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Triathlon Plus’s Tom Ballard is on his way to Abu Dhabi in search of scenery, sea, but not too much sun.

Tom Ballard Triathlon Blog

Tom’s worried, but not so worried he’s removed his headband

Tomorrow morning I’m lucky enough to be heading out to the UAE for the Abu Dhabi International Triathlon, having jumped (and fist pumped the air) at the gracious offer of race organisers IMG to join them for the event.

With the option of racing the short course also ravenously accepted, there followed a few weeks’ worth of blissful abandon dreaming of swimming, biking and running ‘dressed’ in Faris Al-Sultan style Speedos and crop top in an event I’ve been enamoured with since it was first launched in 2010.

I could see myself darting between sand dunes, shouting words of encouragement to pros nearing the finish as I mounted the bike, and enjoying the sunlit scenery of a stunning city after riding through minus 1 degree temperatures in the UK.

Then, as always seems to be the case, the doubts started creeping in. As gorgeous a location as the race is held in and as beautiful as the event photography makes this distant land appear, it occurred to me that my blond hair, blue eyes and pale complexion might not take too kindly to 40 degrees of direct sunlight in the middle of a desert.

To reassure myself that I wouldn’t come a cropper, I sought advice from Triathlon Plus coaching editor Phil Mosley, who went out to the event a couple of years ago. My worries about the heat weren’t exactly soothed by his response and another can of jet-lagged worms were opened too. His ‘advice’ went like this:

“The hardest thing about Abu Dhabi is adjusting to the time difference, as everything starts at 6am their time, which is like 2am GMT. So I would start getting early nights and early mornings!

“If you’re racing, the heat is a total bugger so pace yourself well. There’s not much you can do to acclimatise either. Just pour water on yourself regularly. And not energy drink like I did, and then got followed by wasps.”

It should be noted here that Phil won the age-group sprint race that year. Even so, by this point, his final remark that “The hotel buffet is splendid” did little to stop the growing stirrings of nerves – but did make me hungry.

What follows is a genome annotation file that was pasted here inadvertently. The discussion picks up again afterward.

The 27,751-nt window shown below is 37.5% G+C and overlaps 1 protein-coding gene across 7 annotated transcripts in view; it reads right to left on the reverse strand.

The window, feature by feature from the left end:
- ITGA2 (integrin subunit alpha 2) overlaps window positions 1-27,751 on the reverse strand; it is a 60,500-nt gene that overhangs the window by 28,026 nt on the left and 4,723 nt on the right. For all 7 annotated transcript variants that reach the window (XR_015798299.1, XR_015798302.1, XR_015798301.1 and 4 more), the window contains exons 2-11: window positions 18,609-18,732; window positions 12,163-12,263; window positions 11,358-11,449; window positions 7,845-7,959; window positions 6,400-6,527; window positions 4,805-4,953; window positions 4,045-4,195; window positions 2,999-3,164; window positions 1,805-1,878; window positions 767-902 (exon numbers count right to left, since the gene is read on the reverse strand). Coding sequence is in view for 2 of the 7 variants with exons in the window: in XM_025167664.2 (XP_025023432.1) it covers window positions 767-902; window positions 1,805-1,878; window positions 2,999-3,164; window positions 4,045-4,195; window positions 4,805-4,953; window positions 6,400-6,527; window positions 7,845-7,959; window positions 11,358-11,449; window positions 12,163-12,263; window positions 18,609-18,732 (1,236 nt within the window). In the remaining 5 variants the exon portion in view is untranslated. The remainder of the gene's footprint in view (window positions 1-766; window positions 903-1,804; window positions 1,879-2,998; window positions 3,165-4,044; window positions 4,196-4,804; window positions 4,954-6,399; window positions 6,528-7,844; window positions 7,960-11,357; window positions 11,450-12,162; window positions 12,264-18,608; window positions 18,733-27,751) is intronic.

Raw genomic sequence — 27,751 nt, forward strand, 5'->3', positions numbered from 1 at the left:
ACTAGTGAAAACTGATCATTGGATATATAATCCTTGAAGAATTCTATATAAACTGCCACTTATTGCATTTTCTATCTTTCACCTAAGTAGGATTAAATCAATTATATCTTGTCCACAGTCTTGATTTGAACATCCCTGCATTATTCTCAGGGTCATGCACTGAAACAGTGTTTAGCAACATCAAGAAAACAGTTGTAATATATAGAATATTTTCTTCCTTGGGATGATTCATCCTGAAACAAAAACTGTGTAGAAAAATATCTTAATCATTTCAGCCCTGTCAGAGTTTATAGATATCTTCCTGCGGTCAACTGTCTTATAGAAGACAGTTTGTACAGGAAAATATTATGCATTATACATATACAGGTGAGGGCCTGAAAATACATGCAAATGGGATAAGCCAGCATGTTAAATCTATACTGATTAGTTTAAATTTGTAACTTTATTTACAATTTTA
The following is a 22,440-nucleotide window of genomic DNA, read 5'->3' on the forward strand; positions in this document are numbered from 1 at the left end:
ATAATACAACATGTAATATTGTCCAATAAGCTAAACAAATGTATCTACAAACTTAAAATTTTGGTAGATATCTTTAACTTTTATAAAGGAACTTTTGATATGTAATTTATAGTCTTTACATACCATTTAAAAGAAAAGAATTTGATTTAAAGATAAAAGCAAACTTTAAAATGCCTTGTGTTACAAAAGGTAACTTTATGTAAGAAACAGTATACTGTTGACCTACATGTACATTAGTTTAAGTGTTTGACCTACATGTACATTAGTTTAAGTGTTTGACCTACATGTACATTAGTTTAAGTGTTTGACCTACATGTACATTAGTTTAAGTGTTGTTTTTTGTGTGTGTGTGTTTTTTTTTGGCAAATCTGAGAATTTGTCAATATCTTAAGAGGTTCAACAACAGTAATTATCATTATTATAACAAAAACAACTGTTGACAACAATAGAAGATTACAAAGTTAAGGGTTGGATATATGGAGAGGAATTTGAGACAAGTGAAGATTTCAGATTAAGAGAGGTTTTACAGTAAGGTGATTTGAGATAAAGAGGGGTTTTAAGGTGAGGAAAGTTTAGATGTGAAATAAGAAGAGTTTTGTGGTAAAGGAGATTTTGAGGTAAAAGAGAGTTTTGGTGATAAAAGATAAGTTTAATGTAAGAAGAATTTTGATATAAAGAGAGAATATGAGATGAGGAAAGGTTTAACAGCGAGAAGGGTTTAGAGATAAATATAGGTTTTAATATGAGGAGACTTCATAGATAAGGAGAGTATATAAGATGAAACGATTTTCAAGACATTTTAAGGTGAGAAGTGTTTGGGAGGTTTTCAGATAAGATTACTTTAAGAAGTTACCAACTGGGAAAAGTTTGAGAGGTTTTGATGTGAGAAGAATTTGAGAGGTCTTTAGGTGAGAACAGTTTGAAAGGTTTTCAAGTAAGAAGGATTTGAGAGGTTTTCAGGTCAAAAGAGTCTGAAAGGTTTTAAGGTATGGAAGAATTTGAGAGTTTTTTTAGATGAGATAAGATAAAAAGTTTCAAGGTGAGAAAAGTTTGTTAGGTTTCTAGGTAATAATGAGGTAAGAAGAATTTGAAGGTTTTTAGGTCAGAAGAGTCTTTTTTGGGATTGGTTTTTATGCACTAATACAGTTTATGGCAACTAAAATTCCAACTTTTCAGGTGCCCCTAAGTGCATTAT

Nevertheless, I took on the advice and planned to get to bed by 8 and up at 4 for the next couple of weeks. This turned out to be completely impractical however as it meant getting to sleep before getting home from work most nights, making me abandon the plan as a bad job.

Practical action was what I needed, so I began to scheme ways to cheat the climate. To combat the heat, I’m going for a combination of sun sleeves, a Compressport Triathlon Shirt to cover the shoulders and a lot of sun cream for everywhere else! I’m also going to do as coach Mosley says and add extra water bottles to the bike specifically for showering myself.

If proper preparation prevents piss poor performance, then I’ll be a bit stuck. Like all big triathlons seem to, the race has also crept up on me unawares, my subconscious obviously hiding me from the worry before the event rears up to smack me in the face with intimidating thoughts targeting my lack of organisation, illustrated here by my trip to the bureau de change:

Helpful lady: How can I help?

Me: I would like to change some pounds into the… er… whatever they use in Abu Dhabi.

Helpful lady: And what would that be?

Me: Er… I’m not exactly sure. I probably should have checked before I came over here.

Alistair Brownlee Abu Dhabi Triathlon

Tom’s not really racing against Alistair Brownlee, but don’t tell him that

Other than that though, I think – read: hope – I’m generally ready for the event. I won’t be going into it in amazing form (though I can’t think of a race where I have – I’m not exactly Pete Jacobs), but I’m usually quite optimistic when it comes to triathlon, believing you never really know until the day anyway.

One thing that has definitely gone right is the bike selection. Being a strong advocate of using aero road bikes for triathlon training and racing duties, I’ll be aboard the stealthy-looking Felt AR4, which first impressions promise to be a great all-round bike, especially for longer events. Full review coming soon (provided it doesn’t melt).

Regardless of my time in the event, there’s a load more than just the race to look forward to. Hopefully I’ll have the chance to chat with and get tips from some of the greats of the triathlon world including Caroline Steffen – who I’m in awe of, Macca – who I’m in awe of, our very own columnist Phil Graves – who I’m in awe of, and another Yorkshire lad who’s apparently done quite well over the last few years!

In fact, as Alistair Brownlee is also racing the same 1.5km, 100km, 10km distances I’ll be doing, I’m hoping to be able to tell people we raced together, even if I only ever catch the slightest mirage of him as a dot on the horizon.

So, time to pack my remaining kit, lock the bike safely in its case and get to bed by 8 – hopefully for dreams of comfy Speedos and cool crop tops rather than red peeling skin and lying bonked on a sand dune somewhere. is the online home of Triathlon Plus – the best source of triathlon training advice, triathlon gear reviews and triathlon news.

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